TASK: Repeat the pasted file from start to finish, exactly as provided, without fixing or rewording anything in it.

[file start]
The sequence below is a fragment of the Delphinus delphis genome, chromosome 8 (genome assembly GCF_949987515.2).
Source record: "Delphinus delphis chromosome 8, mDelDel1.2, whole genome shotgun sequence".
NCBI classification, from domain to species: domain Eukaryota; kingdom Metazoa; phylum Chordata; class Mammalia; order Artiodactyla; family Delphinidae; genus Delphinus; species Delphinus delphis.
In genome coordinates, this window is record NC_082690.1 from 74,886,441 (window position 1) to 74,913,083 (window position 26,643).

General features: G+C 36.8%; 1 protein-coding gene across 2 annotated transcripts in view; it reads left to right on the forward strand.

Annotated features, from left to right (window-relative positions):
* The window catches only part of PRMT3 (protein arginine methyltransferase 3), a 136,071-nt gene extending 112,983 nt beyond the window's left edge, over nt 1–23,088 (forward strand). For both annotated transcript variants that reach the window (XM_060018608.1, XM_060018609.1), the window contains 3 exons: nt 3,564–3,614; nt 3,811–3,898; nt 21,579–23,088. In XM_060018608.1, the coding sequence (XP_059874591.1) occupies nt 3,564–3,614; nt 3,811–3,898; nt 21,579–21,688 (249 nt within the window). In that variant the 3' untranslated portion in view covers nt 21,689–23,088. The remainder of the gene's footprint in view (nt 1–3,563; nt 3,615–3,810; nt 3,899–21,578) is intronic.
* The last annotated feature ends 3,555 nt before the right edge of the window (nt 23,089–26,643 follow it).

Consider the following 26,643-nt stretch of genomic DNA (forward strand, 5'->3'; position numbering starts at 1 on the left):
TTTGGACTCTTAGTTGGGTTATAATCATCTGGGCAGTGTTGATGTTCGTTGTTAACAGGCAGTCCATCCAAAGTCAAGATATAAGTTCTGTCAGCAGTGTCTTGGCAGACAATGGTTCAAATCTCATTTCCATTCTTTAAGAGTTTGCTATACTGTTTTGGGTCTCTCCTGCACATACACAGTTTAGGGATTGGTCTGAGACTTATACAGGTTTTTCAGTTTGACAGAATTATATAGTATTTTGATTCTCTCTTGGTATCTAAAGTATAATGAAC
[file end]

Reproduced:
The sequence below is a fragment of the Delphinus delphis genome, chromosome 8 (genome assembly GCF_949987515.2).
Source record: "Delphinus delphis chromosome 8, mDelDel1.2, whole genome shotgun sequence".
NCBI classification, from domain to species: domain Eukaryota; kingdom Metazoa; phylum Chordata; class Mammalia; order Artiodactyla; family Delphinidae; genus Delphinus; species Delphinus delphis.
In genome coordinates, this window is record NC_082690.1 from 74,886,441 (window position 1) to 74,913,083 (window position 26,643).

General features: G+C 36.8%; 1 protein-coding gene across 2 annotated transcripts in view; it reads left to right on the forward strand.

Annotated features, from left to right (window-relative positions):
* The window catches only part of PRMT3 (protein arginine methyltransferase 3), a 136,071-nt gene extending 112,983 nt beyond the window's left edge, over nt 1–23,088 (forward strand). For both annotated transcript variants that reach the window (XM_060018608.1, XM_060018609.1), the window contains 3 exons: nt 3,564–3,614; nt 3,811–3,898; nt 21,579–23,088. In XM_060018608.1, the coding sequence (XP_059874591.1) occupies nt 3,564–3,614; nt 3,811–3,898; nt 21,579–21,688 (249 nt within the window). In that variant the 3' untranslated portion in view covers nt 21,689–23,088. The remainder of the gene's footprint in view (nt 1–3,563; nt 3,615–3,810; nt 3,899–21,578) is intronic.
* The last annotated feature ends 3,555 nt before the right edge of the window (nt 23,089–26,643 follow it).

Consider the following 26,643-nt stretch of genomic DNA (forward strand, 5'->3'; position numbering starts at 1 on the left):
TTTGGACTCTTAGTTGGGTTATAATCATCTGGGCAGTGTTGATGTTCGTTGTTAACAGGCAGTCCATCCAAAGTCAAGATATAAGTTCTGTCAGCAGTGTCTTGGCAGACAATGGTTCAAATCTCATTTCCATTCTTTAAGAGTTTGCTATACTGTTTTGGGTCTCTCCTGCACATACACAGTTTAGGGATTGGTCTGAGACTTATACAGGTTTTTCAGTTTGACAGAATTATATAGTATTTTGATTCTCTCTTGGTATCTAAAGTATAATGAAC